1: What makes you think that Disney would ever allow them to say bold?
Disney doesn't have a hold of any of these men. Everyone you mentioned is in their 60s and 70s and retired.
|"The Lion King director Roger Allers had previously lived in Tokyo and worked in animation there during the 1980s, when Tezuka had already become known as "Japan's Walt Disney" and a remake of Kimba was airing on prime time television. Animators Tom Sito and Mark Kausler, who both have story credits, have admitted to watching Kimba, and assumed many of their colleagues had too, especially if they grew up in the 1960s. Fred Ladd, who was involved early on with importing Kimba and other Japanese anime into America for NBC, stated there was at least one animator remembered by his colleagues as being an avid Kimba fan and being quite vociferous about Disney's conduct during production." (link)|
I'm aware of the Wiki page. But did you happen to read the article that was the source that paragraph of the Wiki is based on? Here it is.
The article itself paints a completely separate portrait. Furthermore, everyone in that article says exactly what I've been saying all along: The Lion King is based on Bambi. Some like Sito and Kausler have no problem saying that they were aware of the Kimba. But here are full quotes from them on the subject.
he had watched “Kimba” as a kid, but during the production process the animators were focused on creating a story that was more like “Bambi” set in Africa without the “animals versus man” theme:
"Nobody ever mentioned “Kimba,” and if any of us who knew of it thought about it, I guess we figured that since “Kimba” was always about the animals trying to get the humans to accept them as equals, the absence of humans in “The Lion King” made it obviously a different plot."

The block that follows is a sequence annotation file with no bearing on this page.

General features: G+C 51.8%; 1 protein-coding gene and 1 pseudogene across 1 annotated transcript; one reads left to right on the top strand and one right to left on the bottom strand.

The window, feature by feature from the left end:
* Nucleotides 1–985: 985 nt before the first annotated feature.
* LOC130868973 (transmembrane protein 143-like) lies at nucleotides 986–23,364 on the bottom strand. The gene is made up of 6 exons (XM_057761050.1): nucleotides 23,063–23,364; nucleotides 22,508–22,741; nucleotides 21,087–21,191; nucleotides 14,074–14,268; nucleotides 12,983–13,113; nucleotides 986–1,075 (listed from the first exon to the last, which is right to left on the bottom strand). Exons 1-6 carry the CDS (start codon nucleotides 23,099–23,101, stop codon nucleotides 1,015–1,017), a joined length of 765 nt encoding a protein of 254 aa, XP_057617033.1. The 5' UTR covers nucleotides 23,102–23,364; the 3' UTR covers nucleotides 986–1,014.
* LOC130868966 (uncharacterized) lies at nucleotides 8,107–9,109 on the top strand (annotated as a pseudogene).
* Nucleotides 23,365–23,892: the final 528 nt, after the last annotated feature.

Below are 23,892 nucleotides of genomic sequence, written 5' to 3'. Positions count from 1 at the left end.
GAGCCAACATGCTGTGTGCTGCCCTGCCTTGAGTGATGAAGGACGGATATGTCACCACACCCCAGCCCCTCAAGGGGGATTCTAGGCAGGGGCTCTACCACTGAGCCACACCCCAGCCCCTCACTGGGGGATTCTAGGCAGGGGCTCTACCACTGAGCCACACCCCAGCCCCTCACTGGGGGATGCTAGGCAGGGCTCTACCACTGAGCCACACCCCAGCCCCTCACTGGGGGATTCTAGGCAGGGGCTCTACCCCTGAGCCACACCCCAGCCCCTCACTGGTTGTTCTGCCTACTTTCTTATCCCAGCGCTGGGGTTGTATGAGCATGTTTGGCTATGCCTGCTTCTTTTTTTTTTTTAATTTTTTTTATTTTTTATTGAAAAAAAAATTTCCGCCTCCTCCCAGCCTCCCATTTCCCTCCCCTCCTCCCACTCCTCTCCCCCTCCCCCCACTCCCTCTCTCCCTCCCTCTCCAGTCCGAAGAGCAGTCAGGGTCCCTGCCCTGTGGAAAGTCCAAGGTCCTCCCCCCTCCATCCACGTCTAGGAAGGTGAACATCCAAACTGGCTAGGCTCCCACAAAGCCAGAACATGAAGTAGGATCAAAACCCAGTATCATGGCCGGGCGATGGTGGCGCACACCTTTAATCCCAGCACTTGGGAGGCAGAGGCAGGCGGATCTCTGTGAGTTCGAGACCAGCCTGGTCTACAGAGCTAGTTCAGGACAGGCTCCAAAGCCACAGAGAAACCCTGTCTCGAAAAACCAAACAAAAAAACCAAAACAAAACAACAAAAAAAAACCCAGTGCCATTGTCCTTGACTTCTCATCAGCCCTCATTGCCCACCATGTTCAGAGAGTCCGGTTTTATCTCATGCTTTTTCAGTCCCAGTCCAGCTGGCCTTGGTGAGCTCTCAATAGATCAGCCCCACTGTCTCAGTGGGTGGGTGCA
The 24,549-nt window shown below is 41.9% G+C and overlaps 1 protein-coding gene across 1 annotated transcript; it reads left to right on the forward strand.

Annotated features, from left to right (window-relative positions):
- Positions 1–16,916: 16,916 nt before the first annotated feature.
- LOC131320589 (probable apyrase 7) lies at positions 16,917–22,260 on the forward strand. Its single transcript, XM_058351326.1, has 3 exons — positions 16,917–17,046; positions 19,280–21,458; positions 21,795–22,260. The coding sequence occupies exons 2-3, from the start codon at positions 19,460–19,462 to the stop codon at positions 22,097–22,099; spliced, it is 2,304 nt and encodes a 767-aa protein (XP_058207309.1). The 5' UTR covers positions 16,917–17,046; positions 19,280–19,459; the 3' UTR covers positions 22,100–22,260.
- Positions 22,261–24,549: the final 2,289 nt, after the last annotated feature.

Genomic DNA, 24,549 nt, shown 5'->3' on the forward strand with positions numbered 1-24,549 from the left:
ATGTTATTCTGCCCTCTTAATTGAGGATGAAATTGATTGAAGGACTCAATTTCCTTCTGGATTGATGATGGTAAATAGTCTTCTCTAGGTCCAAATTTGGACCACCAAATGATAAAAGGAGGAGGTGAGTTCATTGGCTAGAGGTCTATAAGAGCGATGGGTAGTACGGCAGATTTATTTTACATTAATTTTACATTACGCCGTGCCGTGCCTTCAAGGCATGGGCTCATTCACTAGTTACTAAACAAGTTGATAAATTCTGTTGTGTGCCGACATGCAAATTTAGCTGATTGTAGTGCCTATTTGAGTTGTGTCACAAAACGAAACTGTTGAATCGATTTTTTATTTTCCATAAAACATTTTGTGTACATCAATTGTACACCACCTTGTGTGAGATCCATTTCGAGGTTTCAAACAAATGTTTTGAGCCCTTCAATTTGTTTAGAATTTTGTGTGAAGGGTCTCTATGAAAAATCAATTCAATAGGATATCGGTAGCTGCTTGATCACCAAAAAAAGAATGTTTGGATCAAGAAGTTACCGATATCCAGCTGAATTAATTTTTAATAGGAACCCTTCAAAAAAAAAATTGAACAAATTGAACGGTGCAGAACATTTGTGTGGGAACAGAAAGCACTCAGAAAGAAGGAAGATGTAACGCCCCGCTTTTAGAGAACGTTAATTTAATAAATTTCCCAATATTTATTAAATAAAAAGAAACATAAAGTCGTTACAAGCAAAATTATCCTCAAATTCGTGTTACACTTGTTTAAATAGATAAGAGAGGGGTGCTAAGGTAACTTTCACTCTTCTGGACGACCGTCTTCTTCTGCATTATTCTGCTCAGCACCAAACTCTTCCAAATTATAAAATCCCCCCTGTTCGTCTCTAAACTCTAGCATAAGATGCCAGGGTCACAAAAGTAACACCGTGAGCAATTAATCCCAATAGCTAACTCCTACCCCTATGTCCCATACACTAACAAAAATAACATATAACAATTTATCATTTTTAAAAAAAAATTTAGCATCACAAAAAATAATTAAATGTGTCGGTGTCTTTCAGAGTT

“Honestly, I think it’s seriously coincidence,” the animator said. “You know I’m not a spokesman for Disney, but I was there during all the story development and nobody consciously thought [about] that. I think when you do the kind of things that lions do, the grasslands and the kind of environment they’re in, and the type of props they would work with, trees and rocks and the other animals, I think some similarities are inevitable.” (For those wondering, Simba is reportedly the Swahili word for lion, which would explain the name similarities.)
So, are these guys just lying for no reason? I'm sure The Huffington Post would love to write an article nailing Disney to the wall for appropriating a foreigner's work. But the conclusion of the source of your source was exactly the opposite, and backs what I've been saying all along.
|2: That come off as disingenious. What the Japanese animators hope to see is simply Disney acknowledging due credit to Osamu Tezuka who died the same year that Disney started to make The Lion King.|
I'm not sure what's disingenuous. I said that Disney could have easily done that up front and it would have cost them nothing and probably gained them goodwill. All it would have taken was someone in the dozens of "making of" bits to mention that they took some inspiration from him. Who doesn't enjoy seeing a legend honored?
Above all. I can only keep saying this: Watch the show, not an edited YouTube video. It's just not the same.Last edited by NightlyPoe - on 19 July 2019